- Geopolitical uncertainty and expectation of rising U.S. interest rates not causing reactive investment decisions
- They have not reduced their clients' exposure to emerging markets because of recent political turmoil in Eastern Europe, the Middle East and elsewhere
- 41 percent of those surveyed state they are most likely to increase allocations to emerging market equities over the next 12 months
Despite ongoing geopolitical turmoil across a range of developing countries and the impending hike in U.S. interest rates that is expected to slow growth in emerging markets, financial advisors remain bullish on emerging markets.
According to a survey of more than 100 financial advisors, registered investment advisors (RIAs) and other investment industry experts, conducted by Aberdeen Asset Management at the Financial Planning Association (FPA) Annual Conference in late-September, sentiment remains positive on both emerging market stocks and bonds over the next 12 months. The vast majority of respondents (88 percent) indicated they have not reduced their clients' exposure to emerging markets because of recent political turmoil in Eastern Europe, the Middle East and elsewhere.
When presented with a range of asset classes, 41 percent of those surveyed state they are most likely to increase allocations to emerging market equities over the next 12 months. This was higher than U.S. equities (31 percent), alternatives (14 percent) and non-U.S. international developed market equities (14 percent).
"Although recent headlines can cause worry for the markets, advisors recognize that an allocation to emerging market equities over a long period of time is an important component of any growth portfolio," said Devan Kaloo, Head of Global Emerging Markets at Aberdeen Asset Management, whose team manages a number of Aberdeen's closed-end funds including the Aberdeen Emerging Markets Smaller Company Opportunities Fund, Inc. "We believe that emerging market policy makers have learned from past crises and used their experience to strengthen strategies and governance standards." Kaloo adds, "We believe that closed-end funds represent one of the best ways to invest in emerging markets as their assets can be nimbly deployed to potential opportunities in thinly traded markets."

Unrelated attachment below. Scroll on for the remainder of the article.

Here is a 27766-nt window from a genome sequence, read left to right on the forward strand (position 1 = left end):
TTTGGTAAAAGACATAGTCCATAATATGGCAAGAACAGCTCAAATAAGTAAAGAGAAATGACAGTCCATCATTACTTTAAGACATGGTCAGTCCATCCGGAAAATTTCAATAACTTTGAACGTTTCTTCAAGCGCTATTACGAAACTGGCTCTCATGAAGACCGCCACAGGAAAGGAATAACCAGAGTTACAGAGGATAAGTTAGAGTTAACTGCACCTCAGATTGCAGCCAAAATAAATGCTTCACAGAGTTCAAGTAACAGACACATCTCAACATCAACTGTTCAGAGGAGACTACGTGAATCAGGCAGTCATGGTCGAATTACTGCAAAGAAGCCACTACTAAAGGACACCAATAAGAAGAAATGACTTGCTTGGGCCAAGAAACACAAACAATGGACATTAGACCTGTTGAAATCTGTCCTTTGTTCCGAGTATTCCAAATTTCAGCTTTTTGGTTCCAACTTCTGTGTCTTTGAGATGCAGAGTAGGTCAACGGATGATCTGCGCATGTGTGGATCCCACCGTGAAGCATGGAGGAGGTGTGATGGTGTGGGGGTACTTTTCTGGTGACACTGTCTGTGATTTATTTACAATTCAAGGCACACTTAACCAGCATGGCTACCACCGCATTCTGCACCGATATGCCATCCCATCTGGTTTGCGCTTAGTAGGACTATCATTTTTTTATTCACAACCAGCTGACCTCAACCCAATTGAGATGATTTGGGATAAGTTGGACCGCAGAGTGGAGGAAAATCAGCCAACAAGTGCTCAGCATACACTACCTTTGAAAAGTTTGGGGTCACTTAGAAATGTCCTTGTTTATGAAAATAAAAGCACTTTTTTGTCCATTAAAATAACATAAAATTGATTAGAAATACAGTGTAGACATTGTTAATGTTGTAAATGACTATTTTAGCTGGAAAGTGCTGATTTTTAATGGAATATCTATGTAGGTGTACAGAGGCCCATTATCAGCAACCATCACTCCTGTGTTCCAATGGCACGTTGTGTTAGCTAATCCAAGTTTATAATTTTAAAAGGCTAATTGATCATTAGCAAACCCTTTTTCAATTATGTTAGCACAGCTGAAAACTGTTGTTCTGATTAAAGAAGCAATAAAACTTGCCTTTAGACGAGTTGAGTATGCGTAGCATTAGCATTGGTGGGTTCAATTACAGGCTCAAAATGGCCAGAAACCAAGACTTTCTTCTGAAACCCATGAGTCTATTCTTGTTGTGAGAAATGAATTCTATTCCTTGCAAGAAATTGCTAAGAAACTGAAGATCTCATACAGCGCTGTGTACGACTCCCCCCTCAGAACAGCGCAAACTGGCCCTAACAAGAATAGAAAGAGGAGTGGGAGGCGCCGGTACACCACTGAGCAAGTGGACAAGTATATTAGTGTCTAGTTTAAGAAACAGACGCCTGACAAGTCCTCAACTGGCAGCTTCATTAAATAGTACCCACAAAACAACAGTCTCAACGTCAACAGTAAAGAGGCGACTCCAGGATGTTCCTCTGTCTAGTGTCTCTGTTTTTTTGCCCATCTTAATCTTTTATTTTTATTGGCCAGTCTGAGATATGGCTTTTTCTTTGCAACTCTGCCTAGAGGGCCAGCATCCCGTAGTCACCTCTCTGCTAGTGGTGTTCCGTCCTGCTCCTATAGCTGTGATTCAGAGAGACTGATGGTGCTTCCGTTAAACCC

Similar to emerging market equities, advisors expect emerging market bonds to offer the most attractive risk adjusted returns over the next 12 months as compared to other asset classes. Nearly 40 percent (38 percent) favor emerging market bonds. This compares to U.S. high-yield bonds (24 percent), U.S. investment grade corporate bonds (23 percent) and international developed market bonds (15 percent).
The survey also found that 60 percent of advisors consider risk tolerance the most important factor when evaluating investment options for clients, to ensure that investors have a realistic understanding of their ability to tolerate large swings in the market. Other important factors considered by advisors when determining asset selection include clients' investment time horizon (32 percent) and fund expenses and fees (8 percent).